An Ally is someone who helps and supports someone else. An Ally is someone who works across their own identities, communities and experiences to support social justice.
Ally is often used to refer to a heterosexual and gender-conforming person who supports and works for gay, lesbian, bisexual and transgender rights.
Allies are not experts about matters of sexuality and gender identity – they are people who strongly support the University's stance on making this an environment where all people can safely work and study free of harassment or discrimination. In particular, an Ally understands the reasons why many transgender, bisexual, gay, lesbian or intersex people are not in positions to speak out on their own behalf, or are fearful of being harassed or discriminated against, and why it is important to have allies who are prepared to do this.
However, people have multiple identities, and sometimes we hold both majority and minority identities in different communities and contexts. Additionally, people/communities with oppressed identities can be allies to each other as well -- a lesbian might be an Ally to transgender folks, or a gay man might be an Ally to bisexual women, etc.
Expectations of an Ally
Allys undertake a voluntary role knowing that their contribution helps to make the ANU a better place to work and study for everyone, not just members of the community who identify as GLBTIQQA.
Allys have a special Ally sign near their work area which advertises their official ‘ANU Ally' status. Allys provide a ‘safe zone' for students and staff who identify as GLBTIQQA (see definition below), and their friends. Allys have a folder of community information which they can provide to people who enquire; for example, about youth services, health services, information for parents of lesbians and gay men, etc. Allys also have copies of articles and information about topics related to sexuality and gender identity that they can share with people who would like to know more information.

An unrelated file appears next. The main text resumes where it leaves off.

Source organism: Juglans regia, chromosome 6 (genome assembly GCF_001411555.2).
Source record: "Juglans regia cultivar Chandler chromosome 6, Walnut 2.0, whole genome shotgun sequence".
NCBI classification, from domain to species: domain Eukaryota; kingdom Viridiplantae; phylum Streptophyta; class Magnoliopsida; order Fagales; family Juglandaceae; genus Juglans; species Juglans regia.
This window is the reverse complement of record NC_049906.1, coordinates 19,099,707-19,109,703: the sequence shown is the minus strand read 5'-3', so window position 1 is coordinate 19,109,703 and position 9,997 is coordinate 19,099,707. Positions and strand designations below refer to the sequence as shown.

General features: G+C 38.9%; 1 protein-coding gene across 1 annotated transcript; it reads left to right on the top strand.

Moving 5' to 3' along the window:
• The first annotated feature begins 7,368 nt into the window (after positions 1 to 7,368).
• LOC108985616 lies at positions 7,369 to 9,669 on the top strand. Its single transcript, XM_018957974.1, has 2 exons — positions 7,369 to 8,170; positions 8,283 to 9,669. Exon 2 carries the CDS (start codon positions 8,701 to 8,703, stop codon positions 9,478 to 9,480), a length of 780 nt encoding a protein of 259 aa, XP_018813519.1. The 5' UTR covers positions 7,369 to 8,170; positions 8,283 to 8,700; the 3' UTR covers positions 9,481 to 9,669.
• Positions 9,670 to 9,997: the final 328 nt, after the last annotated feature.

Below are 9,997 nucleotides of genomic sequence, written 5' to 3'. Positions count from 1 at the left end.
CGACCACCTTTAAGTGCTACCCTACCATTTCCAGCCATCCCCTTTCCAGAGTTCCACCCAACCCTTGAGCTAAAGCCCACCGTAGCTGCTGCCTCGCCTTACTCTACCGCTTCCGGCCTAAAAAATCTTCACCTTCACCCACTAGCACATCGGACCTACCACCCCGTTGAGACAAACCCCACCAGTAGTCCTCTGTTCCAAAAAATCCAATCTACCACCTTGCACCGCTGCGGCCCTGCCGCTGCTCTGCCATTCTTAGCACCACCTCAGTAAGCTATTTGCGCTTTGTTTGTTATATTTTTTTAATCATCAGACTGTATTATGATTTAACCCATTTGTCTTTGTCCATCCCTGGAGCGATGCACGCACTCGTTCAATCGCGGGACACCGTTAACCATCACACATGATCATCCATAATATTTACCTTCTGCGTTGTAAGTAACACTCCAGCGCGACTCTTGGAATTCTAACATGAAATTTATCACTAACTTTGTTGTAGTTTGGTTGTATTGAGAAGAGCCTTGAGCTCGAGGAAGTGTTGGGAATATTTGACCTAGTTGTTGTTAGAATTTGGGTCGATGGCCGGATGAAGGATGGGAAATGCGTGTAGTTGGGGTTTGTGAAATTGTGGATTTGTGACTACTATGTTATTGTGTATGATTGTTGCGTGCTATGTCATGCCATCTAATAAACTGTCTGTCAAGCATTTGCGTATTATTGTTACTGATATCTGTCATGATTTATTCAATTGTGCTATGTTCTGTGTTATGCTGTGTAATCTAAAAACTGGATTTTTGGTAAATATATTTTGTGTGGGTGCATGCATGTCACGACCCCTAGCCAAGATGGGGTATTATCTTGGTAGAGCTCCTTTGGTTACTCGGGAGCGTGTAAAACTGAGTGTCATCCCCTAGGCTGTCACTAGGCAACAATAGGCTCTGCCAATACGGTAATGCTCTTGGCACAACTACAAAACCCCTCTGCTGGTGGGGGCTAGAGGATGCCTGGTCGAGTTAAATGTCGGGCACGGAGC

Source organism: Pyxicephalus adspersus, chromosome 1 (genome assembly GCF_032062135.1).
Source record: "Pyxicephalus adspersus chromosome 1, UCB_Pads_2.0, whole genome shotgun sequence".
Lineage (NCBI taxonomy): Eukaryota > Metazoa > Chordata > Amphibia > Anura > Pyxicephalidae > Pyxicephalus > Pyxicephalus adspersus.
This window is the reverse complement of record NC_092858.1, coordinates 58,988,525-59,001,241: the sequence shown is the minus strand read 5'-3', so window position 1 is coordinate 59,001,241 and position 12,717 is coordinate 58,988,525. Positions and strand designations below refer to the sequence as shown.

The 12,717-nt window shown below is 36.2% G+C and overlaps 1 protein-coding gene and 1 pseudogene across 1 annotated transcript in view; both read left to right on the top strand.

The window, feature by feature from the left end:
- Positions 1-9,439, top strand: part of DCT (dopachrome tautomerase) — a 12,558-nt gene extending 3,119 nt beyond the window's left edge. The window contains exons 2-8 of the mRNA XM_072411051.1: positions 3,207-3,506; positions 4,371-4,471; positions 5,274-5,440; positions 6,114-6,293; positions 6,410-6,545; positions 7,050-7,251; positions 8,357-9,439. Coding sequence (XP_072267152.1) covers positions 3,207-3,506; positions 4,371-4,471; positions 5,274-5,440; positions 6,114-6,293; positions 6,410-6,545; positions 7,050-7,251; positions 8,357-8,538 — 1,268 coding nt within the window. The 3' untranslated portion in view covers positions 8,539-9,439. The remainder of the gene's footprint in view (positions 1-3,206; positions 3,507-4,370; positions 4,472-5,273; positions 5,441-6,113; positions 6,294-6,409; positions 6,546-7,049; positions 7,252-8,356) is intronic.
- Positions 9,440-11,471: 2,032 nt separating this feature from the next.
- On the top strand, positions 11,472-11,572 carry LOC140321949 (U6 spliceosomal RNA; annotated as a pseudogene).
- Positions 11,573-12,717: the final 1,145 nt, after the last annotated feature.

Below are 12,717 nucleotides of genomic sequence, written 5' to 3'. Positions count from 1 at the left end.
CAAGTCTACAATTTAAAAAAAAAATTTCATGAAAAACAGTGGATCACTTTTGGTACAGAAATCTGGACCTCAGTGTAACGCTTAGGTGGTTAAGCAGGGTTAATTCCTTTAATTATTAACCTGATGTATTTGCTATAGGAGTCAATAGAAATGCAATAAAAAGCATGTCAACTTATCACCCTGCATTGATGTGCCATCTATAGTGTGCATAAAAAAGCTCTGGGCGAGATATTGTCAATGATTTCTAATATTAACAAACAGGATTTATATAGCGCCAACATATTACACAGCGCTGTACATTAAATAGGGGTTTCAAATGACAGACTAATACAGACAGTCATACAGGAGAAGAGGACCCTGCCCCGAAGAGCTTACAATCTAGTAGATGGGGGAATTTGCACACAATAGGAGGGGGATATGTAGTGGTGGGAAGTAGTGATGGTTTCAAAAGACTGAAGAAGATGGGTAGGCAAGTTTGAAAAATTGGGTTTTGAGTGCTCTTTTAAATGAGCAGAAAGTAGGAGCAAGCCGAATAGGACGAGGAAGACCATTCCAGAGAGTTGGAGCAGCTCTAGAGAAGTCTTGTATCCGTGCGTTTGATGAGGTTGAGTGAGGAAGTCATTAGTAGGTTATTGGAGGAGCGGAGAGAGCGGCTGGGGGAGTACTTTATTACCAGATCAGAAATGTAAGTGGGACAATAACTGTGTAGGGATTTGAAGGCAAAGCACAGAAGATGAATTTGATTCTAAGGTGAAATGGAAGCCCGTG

An ANU Ally is expected to:
- Be a role model for the University community through their behaviour and language.
- Raise the visibility of the ANU Ally Network by placing Ally posters in suitable areas and displaying their Ally sign in their work area. (Note: The Ally sign belongs to the person and is not to be left at the work area if it is staffed by another person.)
- Have their name advertised as an official ANU Ally on the website.
- Provide a confidential and safe environment for people to make enquiries about issues related to GLBTIQQA matters.
- Provide information and appropriate referral.
- Proactively address homophobic or heterosexist behaviour in the workplace.
- Attend further Ally seminars whenever possible. Actively seek to extend their own knowledge and understanding about the issues.
Sometimes acronyms are a confusing mix of letters and we are not always aware of what they mean individually. The acronym GLBTIQQA is broad and inclusive and stands for the following:
G – Gay A person who has significant romantic or sexual attractions primarily to members of the same gender or sex. Commonly associated with male identified persons.
L – Lesbian A female/woman who has significant romantic or sexual attractions primarily to members of the same gender or sex.
B – Bisexual A person with the potential to be attracted, romantically and sexually, to people of more than one sex or gender, not necessarily at the same time, not necessarily in the same way, and not necessarily to the same degree.
T – Transgender A broad term for those whose gender identity or gender expression is not congruent with the sex assigned at birth and/or whose gender is not validated by the dominant culture.
I – Intersex A general term used for a variety of conditions in which a person is born with a reproductive or sexual anatomy that does not fit the typical definitions of female or male.
Q – Queer Reclaimed derogatory slang for the gender and sexual minority communities. Not accepted by all who identify as a gender or sexual minority.
Q – Questioning An individual who is working through their own process to recognise their individual sexuality, and what and who they respond to romantically and sexually.
A – Asexual An general term for people who tend not to have a sexual affinity towards others.